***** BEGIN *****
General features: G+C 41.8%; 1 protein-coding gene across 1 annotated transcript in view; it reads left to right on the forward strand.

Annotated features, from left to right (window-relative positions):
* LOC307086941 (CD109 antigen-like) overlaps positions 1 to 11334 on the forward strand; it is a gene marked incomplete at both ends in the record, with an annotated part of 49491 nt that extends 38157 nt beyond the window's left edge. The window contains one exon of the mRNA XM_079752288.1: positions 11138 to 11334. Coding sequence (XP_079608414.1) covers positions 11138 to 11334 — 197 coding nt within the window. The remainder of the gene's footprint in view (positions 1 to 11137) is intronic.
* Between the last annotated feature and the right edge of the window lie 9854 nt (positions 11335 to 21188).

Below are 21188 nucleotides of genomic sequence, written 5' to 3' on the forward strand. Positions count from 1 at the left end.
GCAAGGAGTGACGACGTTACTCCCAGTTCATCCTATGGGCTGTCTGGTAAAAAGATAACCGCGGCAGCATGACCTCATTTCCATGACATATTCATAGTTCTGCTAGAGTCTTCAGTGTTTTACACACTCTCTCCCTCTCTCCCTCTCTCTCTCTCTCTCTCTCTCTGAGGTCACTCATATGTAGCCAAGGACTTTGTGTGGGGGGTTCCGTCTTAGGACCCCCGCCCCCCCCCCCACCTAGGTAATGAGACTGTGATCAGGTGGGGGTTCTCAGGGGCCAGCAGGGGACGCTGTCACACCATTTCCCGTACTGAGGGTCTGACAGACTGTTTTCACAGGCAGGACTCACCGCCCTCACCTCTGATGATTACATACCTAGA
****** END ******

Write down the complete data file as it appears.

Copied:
General features: G+C 41.8%; 1 protein-coding gene across 1 annotated transcript in view; it reads left to right on the forward strand.

Annotated features, from left to right (window-relative positions):
* LOC307086941 (CD109 antigen-like) overlaps positions 1 to 11334 on the forward strand; it is a gene marked incomplete at both ends in the record, with an annotated part of 49491 nt that extends 38157 nt beyond the window's left edge. The window contains one exon of the mRNA XM_079752288.1: positions 11138 to 11334. Coding sequence (XP_079608414.1) covers positions 11138 to 11334 — 197 coding nt within the window. The remainder of the gene's footprint in view (positions 1 to 11137) is intronic.
* Between the last annotated feature and the right edge of the window lie 9854 nt (positions 11335 to 21188).

Below are 21188 nucleotides of genomic sequence, written 5' to 3' on the forward strand. Positions count from 1 at the left end.
GCAAGGAGTGACGACGTTACTCCCAGTTCATCCTATGGGCTGTCTGGTAAAAAGATAACCGCGGCAGCATGACCTCATTTCCATGACATATTCATAGTTCTGCTAGAGTCTTCAGTGTTTTACACACTCTCTCCCTCTCTCCCTCTCTCTCTCTCTCTCTCTCTCTGAGGTCACTCATATGTAGCCAAGGACTTTGTGTGGGGGGTTCCGTCTTAGGACCCCCGCCCCCCCCCCCACCTAGGTAATGAGACTGTGATCAGGTGGGGGTTCTCAGGGGCCAGCAGGGGACGCTGTCACACCATTTCCCGTACTGAGGGTCTGACAGACTGTTTTCACAGGCAGGACTCACCGCCCTCACCTCTGATGATTACATACCTAGA